Elegant looks and a fast refresh rate can’t make up for poor colour accuracy and a low contrast ratio
- Three-sided borderless design
- AMD FreeSync
- Not as responsive as rivals
- Extreme overshoot ghosting with Strong Overdrive
- Poor contrast ratio and colour accuracy
*** Note : £1 = $1.39 (correct at time of post)
If you’re an avid PC gamer, you’ll want a 144Hz gaming monitor. A fast display provides a huge leap over a regular 60Hz screen, assuming your PC and graphics card can keep up. The smoother frame rate will help you see enemies faster and react a millisecond sooner. Plus, it just looks better than a regular display. And you don’t have to spend a fortune, either, as proved by the £250 AOC G2590PX.
What you need to know
The G2590PX is a 24.5in Full HD gaming monitor with AMD FreeSync technology built in. It has a stylish design that’s bezel-free on three sides and a decent array of connections and a fully adjustable stand. It’s a competent gaming monitor at a decent price, but it isn’t the best you can get for your money.
Price and competition
At the time of writing, the AOC G2590PX has yet to appear in the shops, however, I’ve been informed by AOC that it’ll cost £249 when it does.
At this price, it isn’t short of competitors; there’s the Acer XF240H at around £190, the AOC G2460PF at around £210and the BenQ ZOWIE XL2411 for around £230. These monitors aren’t as minimalist as the AOC or as stylish but all have a 144Hz Full HD TN panel.
The class leader, however, in this price bracket is the impressive Samsung C24FG73, which costs around £250. It uses a VA panel and delivers superior colour accuracy and a higher contrast ratio than any other monitor I’ve reviewed at this price.
Features, design and build quality
The G2590PX’s best feature is its elegant, minimalist design. The top, left and right edges are effectively borderless and only the bottom edge has a chunky bezel. I like the red and black colour scheme AOC has opted for, too; it adds a touch of visual interest without going over the top.
Despite the svelte, designer looks, though, this is a practical monitor. The stand can pivot into portrait, tilt back and forth from -3.5 to 19.5-degrees and you can adjust the height by 130mm as well. If you want something even more flexible or you prefer to wall mount your monitor, there’s a 100 x 100mm Vesa mount at the back as well.
As for connectivity, that’s pretty standard. Video inputs are covered by a pair of HDMI 1.4 ports, a single DisplayPort 1.2 and one VGA. There are four Type-A USB 3.0 ports at the back of the monitor with one offering fast-charging capabilities and you also get a 2W speaker built-in. You won’t want to listen to music on this, though – it’s far too tinny and lacks any kind of bass.
The onscreen controls for the monitor are comprehensive and include a full set of picture controls. This includes colour temperature, contrast and Overdrive, with an Input Lag mode thrown in for good measure. AOC also provides a selection of genre-specific gaming profiles to choose from, such as FPS and RTS.
Finally, the monitor supports AMD FreeSync in the 30Hz to 144Hz range. If you own a compatible AMD graphics card you’ll be able to enjoy tear-free gaming with litt. There’s also V-Sync for owners of Nvidia graphics cards but this does add a fair amount of input lag. You’re better off choosing a G-Sync compatible monitor instead.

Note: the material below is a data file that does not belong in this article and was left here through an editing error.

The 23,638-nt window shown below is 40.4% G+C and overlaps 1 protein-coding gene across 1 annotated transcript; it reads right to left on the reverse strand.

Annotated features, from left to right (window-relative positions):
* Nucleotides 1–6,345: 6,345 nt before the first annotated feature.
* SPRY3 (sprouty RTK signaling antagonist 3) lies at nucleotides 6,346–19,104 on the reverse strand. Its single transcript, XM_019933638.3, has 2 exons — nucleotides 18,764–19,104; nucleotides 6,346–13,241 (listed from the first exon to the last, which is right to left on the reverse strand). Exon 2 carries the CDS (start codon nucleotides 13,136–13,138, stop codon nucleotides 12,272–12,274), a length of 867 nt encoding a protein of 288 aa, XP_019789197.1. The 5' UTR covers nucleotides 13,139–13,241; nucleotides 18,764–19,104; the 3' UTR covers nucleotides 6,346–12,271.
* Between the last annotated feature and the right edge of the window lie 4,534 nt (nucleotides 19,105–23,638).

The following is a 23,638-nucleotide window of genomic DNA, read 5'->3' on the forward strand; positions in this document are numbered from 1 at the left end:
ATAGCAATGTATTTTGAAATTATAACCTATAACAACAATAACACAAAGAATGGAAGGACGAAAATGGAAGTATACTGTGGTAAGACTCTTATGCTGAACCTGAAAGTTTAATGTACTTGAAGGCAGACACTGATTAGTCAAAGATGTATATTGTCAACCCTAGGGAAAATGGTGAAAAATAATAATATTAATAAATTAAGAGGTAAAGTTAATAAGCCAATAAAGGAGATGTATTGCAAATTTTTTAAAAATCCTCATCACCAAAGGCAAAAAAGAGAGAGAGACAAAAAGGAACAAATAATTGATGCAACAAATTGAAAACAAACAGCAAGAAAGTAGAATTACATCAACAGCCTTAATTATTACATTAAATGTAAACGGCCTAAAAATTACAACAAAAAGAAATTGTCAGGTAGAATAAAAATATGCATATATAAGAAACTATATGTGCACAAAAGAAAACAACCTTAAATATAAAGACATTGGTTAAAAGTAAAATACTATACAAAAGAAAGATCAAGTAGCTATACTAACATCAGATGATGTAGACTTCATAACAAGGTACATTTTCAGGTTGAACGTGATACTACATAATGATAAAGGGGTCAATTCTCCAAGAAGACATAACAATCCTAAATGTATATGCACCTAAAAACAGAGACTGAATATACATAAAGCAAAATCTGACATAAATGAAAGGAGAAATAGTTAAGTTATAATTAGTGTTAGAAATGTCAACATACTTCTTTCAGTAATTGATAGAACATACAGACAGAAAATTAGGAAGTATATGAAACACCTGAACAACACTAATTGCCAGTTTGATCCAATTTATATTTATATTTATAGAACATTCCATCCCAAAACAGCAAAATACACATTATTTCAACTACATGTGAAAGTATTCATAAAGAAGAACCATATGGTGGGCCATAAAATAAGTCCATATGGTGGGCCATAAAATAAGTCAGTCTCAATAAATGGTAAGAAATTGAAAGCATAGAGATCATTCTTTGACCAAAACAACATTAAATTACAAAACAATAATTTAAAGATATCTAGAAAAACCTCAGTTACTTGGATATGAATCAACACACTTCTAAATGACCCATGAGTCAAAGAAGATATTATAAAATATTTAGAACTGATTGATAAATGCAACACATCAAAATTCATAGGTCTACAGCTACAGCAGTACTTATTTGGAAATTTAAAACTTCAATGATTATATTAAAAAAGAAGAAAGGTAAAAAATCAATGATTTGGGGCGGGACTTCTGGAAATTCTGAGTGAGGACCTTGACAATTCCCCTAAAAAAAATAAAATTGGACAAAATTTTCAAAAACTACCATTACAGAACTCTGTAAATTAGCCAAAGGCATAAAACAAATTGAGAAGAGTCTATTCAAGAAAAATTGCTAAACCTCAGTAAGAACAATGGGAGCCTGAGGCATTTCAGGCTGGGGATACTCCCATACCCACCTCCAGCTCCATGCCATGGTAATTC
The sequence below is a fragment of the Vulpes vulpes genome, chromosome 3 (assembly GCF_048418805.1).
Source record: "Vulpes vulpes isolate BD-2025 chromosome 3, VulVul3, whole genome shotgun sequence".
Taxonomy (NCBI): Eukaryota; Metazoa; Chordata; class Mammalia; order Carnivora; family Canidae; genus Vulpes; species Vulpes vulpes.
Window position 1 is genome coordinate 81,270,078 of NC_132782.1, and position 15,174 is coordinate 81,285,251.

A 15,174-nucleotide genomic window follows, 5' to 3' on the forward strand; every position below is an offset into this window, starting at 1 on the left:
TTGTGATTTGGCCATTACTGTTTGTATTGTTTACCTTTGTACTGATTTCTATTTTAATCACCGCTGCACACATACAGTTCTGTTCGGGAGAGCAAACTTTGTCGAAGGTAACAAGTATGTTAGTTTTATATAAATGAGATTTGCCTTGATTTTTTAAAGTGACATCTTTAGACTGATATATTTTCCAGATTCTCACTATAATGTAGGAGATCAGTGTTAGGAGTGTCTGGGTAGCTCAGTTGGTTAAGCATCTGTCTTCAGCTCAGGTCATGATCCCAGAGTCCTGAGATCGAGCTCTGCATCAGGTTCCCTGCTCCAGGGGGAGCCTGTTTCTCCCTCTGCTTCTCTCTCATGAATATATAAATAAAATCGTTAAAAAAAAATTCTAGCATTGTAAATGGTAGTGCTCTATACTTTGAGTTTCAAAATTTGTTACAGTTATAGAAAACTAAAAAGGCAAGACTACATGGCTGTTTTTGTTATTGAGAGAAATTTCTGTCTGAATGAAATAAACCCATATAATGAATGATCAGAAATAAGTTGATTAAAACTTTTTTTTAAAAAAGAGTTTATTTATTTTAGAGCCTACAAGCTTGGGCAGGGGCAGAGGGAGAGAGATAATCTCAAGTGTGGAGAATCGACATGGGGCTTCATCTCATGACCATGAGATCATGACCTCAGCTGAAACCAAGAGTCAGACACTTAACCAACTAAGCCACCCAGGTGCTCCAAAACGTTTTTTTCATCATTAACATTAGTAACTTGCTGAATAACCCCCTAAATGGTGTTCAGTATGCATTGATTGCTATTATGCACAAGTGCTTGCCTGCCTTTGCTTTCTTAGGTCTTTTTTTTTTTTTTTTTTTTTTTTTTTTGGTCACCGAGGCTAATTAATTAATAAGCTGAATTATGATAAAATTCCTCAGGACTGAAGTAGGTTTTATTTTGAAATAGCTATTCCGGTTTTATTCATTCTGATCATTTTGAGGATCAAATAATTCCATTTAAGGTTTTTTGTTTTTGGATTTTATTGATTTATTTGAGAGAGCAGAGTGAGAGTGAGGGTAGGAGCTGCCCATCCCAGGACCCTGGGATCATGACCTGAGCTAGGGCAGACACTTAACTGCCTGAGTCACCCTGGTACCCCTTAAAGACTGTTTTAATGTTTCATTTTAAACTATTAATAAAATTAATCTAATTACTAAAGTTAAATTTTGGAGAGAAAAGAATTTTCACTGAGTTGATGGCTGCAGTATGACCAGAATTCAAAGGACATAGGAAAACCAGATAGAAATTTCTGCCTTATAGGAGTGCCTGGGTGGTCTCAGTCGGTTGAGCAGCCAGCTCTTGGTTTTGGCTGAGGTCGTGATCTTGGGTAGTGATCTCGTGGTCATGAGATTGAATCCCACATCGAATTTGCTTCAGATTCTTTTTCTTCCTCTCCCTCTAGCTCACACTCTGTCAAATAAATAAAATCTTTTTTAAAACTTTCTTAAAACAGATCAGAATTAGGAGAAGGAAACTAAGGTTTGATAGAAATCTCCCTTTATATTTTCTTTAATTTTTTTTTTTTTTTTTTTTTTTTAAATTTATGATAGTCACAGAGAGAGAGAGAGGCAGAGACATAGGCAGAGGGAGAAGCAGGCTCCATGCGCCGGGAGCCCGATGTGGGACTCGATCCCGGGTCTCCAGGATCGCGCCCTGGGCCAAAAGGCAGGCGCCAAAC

Alas, at this point, things start to fall apart for the AOC G2590PX and it’s the image quality that proves its undoing. The monitor’s Full HD (1,920 x 1,080) 24.5in TN panel simply isn’t all that impressive.
Our in-house X-Rite i1 Display Pro colour calibrator revealed poor colour accuracy among a number of other weaknesses. The average Delta E was 2.91 with a maximum of 6.26, which to be fair is on a par with other monitors in its category, however, it was the low 373:1 contrast ratio that disappointed. The result is that dark scenes look grey and colours lack vibrancy.
To make matters worse, the monitor’s sRGB gamut coverage (in sRGB mode) measured at a comparatively low 89%. The Samsung C24FG70 (an older variant of the C24FG73) is far more impressive, achieving 99.6% sRGB gamut coverage.
At least peak brightness is pretty good. Here, the AOC reached 405cd/m² in User mode, and 349cd/m² in sRGB mode, promising good readability in bright ambient light. Its brightness uniformity isn’t bad for a gaming monitor, either, with a maximum variance of 16.5% in the top left-hand corner of the screen.
Colour accuracy and contrast ratio aside, the most important aspect of this monitor is its gaming performance. The G2590PX works well with Overdrive set to Medium. However, with it set to Strong there’s plenty of inverse ghosting or purple haze.
In this mode, I found the panel a tad sluggish versus its rivals as well. Its input lag could be lower and its response time is a touch high. While this is fine for most people, it won’t satisfy more demanding gamers looking for the fastest, most responsive screen. Here, the AOC G2460PF, BenQ ZOWIE XL2411 and Samsung C24FG73 are better choices.
The G2590PX is a stylish 144Hz monitor with some practical features, but it isn’t as responsive as its rivals, and its colour accuracy and contrast ratio lag behind the best, too.
If you’re a competitive gamer on a budget, I’d suggest the AOC G2460PF or the BenQ ZOWIE XL2411, but in this price bracket, it’s hard to look past the Samsung C24FG73, which combines great design with great gaming attributes and sterling image quality.